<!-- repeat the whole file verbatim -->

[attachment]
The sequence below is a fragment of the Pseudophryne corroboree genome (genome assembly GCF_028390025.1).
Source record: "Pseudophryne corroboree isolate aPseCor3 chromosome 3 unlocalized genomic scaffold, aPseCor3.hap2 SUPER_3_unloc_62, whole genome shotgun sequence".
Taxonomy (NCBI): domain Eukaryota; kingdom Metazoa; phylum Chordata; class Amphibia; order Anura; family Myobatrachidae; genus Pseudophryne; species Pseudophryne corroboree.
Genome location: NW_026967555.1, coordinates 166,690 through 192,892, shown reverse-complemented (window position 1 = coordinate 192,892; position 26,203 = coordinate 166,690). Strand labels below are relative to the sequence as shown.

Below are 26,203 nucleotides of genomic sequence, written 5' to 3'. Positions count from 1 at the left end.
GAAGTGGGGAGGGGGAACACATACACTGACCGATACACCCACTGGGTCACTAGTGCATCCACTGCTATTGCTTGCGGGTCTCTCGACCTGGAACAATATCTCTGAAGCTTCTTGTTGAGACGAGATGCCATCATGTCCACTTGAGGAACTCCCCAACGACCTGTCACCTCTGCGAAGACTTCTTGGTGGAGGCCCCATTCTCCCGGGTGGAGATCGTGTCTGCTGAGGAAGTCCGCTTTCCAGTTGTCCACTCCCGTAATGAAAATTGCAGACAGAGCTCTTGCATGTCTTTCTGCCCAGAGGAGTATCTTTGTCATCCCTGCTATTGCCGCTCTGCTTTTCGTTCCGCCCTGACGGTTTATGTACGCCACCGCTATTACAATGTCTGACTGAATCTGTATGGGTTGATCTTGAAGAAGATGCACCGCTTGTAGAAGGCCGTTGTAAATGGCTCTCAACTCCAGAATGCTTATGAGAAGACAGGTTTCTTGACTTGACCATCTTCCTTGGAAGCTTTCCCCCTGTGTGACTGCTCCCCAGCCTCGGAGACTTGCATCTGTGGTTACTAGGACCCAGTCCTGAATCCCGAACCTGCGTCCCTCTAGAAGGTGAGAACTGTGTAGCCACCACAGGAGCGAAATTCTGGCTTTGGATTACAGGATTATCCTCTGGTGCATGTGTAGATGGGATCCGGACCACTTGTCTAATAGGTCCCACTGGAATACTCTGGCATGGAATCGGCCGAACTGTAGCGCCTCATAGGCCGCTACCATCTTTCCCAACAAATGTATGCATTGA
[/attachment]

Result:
The sequence below is a fragment of the Pseudophryne corroboree genome (genome assembly GCF_028390025.1).
Source record: "Pseudophryne corroboree isolate aPseCor3 chromosome 3 unlocalized genomic scaffold, aPseCor3.hap2 SUPER_3_unloc_62, whole genome shotgun sequence".
Taxonomy (NCBI): domain Eukaryota; kingdom Metazoa; phylum Chordata; class Amphibia; order Anura; family Myobatrachidae; genus Pseudophryne; species Pseudophryne corroboree.
Genome location: NW_026967555.1, coordinates 166,690 through 192,892, shown reverse-complemented (window position 1 = coordinate 192,892; position 26,203 = coordinate 166,690). Strand labels below are relative to the sequence as shown.

Below are 26,203 nucleotides of genomic sequence, written 5' to 3'. Positions count from 1 at the left end.
GAAGTGGGGAGGGGGAACACATACACTGACCGATACACCCACTGGGTCACTAGTGCATCCACTGCTATTGCTTGCGGGTCTCTCGACCTGGAACAATATCTCTGAAGCTTCTTGTTGAGACGAGATGCCATCATGTCCACTTGAGGAACTCCCCAACGACCTGTCACCTCTGCGAAGACTTCTTGGTGGAGGCCCCATTCTCCCGGGTGGAGATCGTGTCTGCTGAGGAAGTCCGCTTTCCAGTTGTCCACTCCCGTAATGAAAATTGCAGACAGAGCTCTTGCATGTCTTTCTGCCCAGAGGAGTATCTTTGTCATCCCTGCTATTGCCGCTCTGCTTTTCGTTCCGCCCTGACGGTTTATGTACGCCACCGCTATTACAATGTCTGACTGAATCTGTATGGGTTGATCTTGAAGAAGATGCACCGCTTGTAGAAGGCCGTTGTAAATGGCTCTCAACTCCAGAATGCTTATGAGAAGACAGGTTTCTTGACTTGACCATCTTCCTTGGAAGCTTTCCCCCTGTGTGACTGCTCCCCAGCCTCGGAGACTTGCATCTGTGGTTACTAGGACCCAGTCCTGAATCCCGAACCTGCGTCCCTCTAGAAGGTGAGAACTGTGTAGCCACCACAGGAGCGAAATTCTGGCTTTGGATTACAGGATTATCCTCTGGTGCATGTGTAGATGGGATCCGGACCACTTGTCTAATAGGTCCCACTGGAATACTCTGGCATGGAATCGGCCGAACTGTAGCGCCTCATAGGCCGCTACCATCTTTCCCAACAAATGTATGCATTGA